Amino Acid Chromatography

Last Updated: 25 May 2020
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In this experiment paper chromatography was used in order to identify two unknown amino acids using eight known amino ones. The two unknown ones were identified by comparing the distance they travelled up the chromatography paper and their Rf values to the corresponding values of the other eight known amino acids. The unknown amino acids identified were Glycine and Methionine. Introduction Proteins in cells are important in many ways. There are different types of proteins such as contractile proteins, enzymes, hormonal proteins, structural proteins and transport proteins. They are vital to regular cell functioning.

Proteins are made up of amino acids that are joined together by peptide bonds. When fewer than 50 amino acids are joined together, a polypeptide is formed. All proteins have two groups in common. They have a carboxylic group and an amino group. There are 20 types of amino acids that bond together in different combinations to perform different functions. The primary structure of proteins is the order and number of amino acids. Secondary, tertiary and quarternary structures are formed from chains of peptides that are folded into sheets, ribbons and coils so that they form a 3D shape and are more stable.

Different weights of amino acid make them differ in polarity. This characteristic enables the separation of proteins by polarity using chromatography. Paper chromatography is an example of a chromatography technique called absorption chromatography. The paper is the adsorbent, which will bind the components of the mixture. The substance will be “spotted” onto the chromatography paper and put into a beaker filled with solvent. The solvent will then flow through the paper. The solvent chosen depends highly on its polarity as this will be the characteristic that will separate the different substances.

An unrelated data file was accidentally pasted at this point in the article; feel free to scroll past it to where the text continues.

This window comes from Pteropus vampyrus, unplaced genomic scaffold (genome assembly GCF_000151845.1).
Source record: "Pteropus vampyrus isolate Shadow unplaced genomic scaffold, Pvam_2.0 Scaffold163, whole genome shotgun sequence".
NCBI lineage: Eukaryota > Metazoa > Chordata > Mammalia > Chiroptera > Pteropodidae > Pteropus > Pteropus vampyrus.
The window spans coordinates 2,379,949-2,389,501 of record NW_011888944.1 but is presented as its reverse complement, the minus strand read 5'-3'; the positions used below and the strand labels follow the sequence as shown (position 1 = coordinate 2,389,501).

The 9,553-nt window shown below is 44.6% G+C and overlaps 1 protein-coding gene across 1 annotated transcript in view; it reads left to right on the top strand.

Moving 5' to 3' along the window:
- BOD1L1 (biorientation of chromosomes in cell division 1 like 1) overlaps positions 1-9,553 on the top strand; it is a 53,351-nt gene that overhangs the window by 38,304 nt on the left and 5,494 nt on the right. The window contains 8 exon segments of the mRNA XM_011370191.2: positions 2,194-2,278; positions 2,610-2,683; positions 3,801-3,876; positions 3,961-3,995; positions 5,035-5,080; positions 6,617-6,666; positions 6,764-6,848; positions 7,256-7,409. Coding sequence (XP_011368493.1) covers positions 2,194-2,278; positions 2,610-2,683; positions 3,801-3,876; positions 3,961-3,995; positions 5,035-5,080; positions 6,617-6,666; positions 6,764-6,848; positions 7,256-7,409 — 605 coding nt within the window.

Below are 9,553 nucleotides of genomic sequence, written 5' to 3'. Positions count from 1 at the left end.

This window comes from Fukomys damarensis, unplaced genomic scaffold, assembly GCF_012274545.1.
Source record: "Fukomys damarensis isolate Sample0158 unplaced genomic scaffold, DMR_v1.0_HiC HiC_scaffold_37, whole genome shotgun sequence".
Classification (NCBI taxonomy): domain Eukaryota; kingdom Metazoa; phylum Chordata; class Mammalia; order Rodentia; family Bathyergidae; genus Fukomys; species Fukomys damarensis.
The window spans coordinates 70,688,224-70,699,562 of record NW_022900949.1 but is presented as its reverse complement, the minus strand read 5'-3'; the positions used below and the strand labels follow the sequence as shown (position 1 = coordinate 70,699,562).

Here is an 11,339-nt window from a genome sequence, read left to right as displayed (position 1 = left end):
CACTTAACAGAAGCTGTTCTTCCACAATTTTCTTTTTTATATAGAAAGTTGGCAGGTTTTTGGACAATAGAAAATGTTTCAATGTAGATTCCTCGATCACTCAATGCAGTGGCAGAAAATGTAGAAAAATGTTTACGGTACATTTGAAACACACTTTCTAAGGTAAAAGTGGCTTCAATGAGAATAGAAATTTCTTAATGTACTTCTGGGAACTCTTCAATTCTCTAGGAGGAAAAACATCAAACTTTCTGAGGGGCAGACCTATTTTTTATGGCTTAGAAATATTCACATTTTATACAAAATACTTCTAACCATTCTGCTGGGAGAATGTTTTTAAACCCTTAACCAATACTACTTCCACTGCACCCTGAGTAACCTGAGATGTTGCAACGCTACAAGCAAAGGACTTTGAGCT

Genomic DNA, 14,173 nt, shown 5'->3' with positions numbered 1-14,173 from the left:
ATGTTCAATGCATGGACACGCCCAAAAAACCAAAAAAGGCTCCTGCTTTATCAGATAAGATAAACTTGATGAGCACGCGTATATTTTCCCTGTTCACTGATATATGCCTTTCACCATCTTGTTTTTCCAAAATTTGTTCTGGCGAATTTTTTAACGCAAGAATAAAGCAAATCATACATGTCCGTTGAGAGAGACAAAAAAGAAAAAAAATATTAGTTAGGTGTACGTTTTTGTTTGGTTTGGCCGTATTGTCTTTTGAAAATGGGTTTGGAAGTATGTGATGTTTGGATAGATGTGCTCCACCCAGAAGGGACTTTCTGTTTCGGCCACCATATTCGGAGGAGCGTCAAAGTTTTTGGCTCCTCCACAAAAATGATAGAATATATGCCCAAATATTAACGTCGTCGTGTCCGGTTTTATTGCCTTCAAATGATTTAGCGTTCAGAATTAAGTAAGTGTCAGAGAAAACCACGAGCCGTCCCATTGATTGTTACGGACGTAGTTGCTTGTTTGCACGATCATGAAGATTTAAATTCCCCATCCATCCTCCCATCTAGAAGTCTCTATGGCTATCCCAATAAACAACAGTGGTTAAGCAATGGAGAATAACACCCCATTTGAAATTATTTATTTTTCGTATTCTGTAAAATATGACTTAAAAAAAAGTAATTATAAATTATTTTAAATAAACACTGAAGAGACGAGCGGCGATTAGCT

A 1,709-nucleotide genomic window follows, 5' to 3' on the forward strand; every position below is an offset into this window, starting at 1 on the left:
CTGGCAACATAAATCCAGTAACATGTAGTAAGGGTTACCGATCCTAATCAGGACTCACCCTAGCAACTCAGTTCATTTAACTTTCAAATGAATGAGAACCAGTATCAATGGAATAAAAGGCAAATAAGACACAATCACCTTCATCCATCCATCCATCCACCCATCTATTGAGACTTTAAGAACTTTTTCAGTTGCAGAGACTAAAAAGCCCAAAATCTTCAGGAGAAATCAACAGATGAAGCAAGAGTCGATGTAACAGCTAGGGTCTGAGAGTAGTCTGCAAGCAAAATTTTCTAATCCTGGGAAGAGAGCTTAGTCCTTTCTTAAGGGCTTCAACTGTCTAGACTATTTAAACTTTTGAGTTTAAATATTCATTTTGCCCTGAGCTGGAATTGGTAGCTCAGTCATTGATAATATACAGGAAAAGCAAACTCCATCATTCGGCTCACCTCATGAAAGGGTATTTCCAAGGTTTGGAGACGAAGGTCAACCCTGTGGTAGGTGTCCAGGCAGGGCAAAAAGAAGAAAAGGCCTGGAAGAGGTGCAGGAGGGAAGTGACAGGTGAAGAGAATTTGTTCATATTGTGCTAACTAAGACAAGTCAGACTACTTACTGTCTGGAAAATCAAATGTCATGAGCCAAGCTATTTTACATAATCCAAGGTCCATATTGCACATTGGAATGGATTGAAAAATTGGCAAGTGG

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Petroleum, ether, hexanes, cyclohexanes and toluene are some examples of solvents with different polarities as well as increasing polarities. In some cases, mixtures of solvents are made to reach a certain polarity. If substances that are needed to be separated are polar, then the solvent must be slightly less polar. Non-polar substances need a polar solvent to be separated. The solvent travels faster than the samples. The Rf value is the ratio of the distance traveled by the sample and the distance travelled by the sample.

Rf = distance travelled by amino acid sample from the origin in mm distance travelled by the solvent from the origin in mm Factors affecting how far the amino acids travel depend on how high the solvent is allowed to rise on the paper, the type of absorbent, the type of concentration of the solvent, temperature and the distance of the origin from the solvent. One type of test to detect proteins is the Ninhydrin test. This test makes the amino acids spots visible. Ninhydrin is a pale yellow solid and it reacts with the amino group in the amino acids and proteins and produces a purple product.

Heat must be used in order to speed up the reaction. Objective The objective of this experiment was to spot various amino acids and an unknown mixture on chromatography paper and run it with a chromatography solvent. The lab period following included treating the samples with Ninhydrin solution and heating it so that the amino acids could be visible. The distance of the samples were then measured in mm from the origin. The measurements were then used to calculate the Rf values for each sample and thus the unknown sample could be identified. Materials Alanine, 1% Solution Arginine, 1% Solution